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Discuss the view that psychology offers a gender bias

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Discuss the view that psychology offers a gender-biased representation of human behaviour (30 marks) It has been claimed by some feminist psychologists (e.g Nicolson) that psychology is biased both at a theoretical level and also in the way that psychologists carry out their research. Many of the major theories in psychology either have shown a bias against women or have ignored women specifically, preferring to assume that their development would be no different from men's. The first of these approaches is described as an alpha bias, in that some theories suggest an enduring difference between genders, an example being Freud's psychosexual development theory. Many such theories offer a view of gender differences based on the ideas of biological essentialism, treating all differences as though they follow essentially from biologicial differences between the sexes. The second is beta bias, meaning that some theories ignore any possible differences between the sexes and present a theory (often based solely on the study of men) ...read more.


The difference between these stages is that one reflects social morality (e.g laws) whereas the other reflects morality of personal relationships. Kohlberg thought that the latter was less mature. This view was criticised by Gilligan who claimed that women were not morally inferior to men but spoke in a different moral voice, based on care and responsibility rather than being dominated by male notions of justice. She suggested that Kohlberg had obtained his results because of the very abstract dilemmas used in his research, but when using real life dilemmas (e.g whether to have an abortion), women showed just as much evidence of mature moral development. Critics of Gilligans theory (e.g Unger and Crawford) have argued that Gilligan's research was not comparable with the rather more abstract dilemmas faced by Kohlberg's subjects. Gilligan was also accused of showing a failure to explore factors other than gender which could be related to differences in moral reasoning (e.g social class, education, race/ethnicity). ...read more.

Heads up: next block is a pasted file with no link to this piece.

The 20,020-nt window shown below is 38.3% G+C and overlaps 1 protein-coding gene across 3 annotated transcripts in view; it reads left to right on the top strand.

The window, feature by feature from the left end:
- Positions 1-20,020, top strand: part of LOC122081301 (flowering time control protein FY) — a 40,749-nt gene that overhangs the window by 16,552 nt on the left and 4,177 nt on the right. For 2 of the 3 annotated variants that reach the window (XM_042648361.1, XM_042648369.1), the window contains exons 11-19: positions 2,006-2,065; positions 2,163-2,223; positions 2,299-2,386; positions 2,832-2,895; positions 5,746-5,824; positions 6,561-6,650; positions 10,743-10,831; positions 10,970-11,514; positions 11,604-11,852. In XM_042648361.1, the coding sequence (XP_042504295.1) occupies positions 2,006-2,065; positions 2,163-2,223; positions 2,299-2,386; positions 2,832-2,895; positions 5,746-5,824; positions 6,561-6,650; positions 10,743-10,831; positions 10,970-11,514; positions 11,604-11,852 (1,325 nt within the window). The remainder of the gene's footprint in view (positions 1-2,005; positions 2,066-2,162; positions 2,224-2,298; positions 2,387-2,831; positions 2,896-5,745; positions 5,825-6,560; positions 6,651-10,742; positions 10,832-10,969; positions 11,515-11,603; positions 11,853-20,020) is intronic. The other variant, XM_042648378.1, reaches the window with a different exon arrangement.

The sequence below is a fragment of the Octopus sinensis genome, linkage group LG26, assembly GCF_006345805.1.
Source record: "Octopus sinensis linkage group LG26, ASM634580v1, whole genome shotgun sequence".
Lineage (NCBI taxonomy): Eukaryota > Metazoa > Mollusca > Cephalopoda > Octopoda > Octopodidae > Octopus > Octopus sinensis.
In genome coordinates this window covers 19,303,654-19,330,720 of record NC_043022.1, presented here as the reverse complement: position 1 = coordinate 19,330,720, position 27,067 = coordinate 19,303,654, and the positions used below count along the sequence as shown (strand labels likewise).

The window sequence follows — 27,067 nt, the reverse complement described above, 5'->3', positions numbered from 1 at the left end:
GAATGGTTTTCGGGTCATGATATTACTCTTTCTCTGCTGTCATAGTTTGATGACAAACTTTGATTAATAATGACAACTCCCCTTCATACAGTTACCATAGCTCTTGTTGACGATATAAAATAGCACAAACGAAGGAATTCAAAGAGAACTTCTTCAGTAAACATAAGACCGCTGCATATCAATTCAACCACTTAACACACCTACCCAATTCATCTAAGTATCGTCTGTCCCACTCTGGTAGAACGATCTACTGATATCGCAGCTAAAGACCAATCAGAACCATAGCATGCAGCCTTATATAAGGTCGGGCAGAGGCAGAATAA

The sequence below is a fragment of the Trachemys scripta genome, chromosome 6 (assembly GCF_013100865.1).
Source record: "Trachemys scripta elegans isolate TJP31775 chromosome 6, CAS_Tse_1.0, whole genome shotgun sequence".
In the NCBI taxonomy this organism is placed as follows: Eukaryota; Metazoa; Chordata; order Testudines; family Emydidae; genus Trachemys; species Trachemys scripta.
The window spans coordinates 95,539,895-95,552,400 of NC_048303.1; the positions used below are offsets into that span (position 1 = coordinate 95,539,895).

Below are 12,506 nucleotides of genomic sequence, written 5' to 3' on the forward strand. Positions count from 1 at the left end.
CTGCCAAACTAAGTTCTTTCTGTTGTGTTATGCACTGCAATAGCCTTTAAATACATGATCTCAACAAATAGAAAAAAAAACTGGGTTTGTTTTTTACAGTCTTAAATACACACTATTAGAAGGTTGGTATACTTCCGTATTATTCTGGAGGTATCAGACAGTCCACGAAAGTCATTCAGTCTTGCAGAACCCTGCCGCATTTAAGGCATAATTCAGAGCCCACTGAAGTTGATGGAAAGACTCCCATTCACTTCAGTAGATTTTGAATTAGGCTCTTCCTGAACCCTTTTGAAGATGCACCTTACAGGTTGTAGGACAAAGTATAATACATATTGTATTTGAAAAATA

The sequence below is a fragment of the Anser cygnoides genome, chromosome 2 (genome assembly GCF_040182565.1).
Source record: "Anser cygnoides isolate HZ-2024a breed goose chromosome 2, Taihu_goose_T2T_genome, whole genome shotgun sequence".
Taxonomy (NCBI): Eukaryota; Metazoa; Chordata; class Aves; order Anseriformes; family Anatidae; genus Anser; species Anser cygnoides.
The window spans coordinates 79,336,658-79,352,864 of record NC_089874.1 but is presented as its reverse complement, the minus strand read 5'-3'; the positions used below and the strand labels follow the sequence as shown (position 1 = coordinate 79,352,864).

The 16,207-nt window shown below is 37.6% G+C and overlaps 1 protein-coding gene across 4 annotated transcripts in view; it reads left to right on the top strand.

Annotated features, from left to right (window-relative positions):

Questions about similarities and differences between the sexes are not just scientific questions, they may also be seen as highly political. Research has attempted to answer important questions about the differences between males and females using traditional experimental designs that lack the sensitivity to explore the questions being asked. The results of such research have then been used to exclude women from some occupations or to represent women as being victims of their own bodies. Menstruation has, in particular, captured the imagination of both scientists and feminists. The 'discovery' of prementrual syndrome, during which female hormones become so unstable as to aparently render some women capable of murder, has led to a great deal of experimental research in this area (e.g Nicolson, 1997). Nicolson argues that many of the performance and mood differences traditionally identified between premenstrual women and others were products of poor research design. Several other well-designed studies, she claims, reported no differences but these were not published, as their findings were subject to doubt. ...read more.

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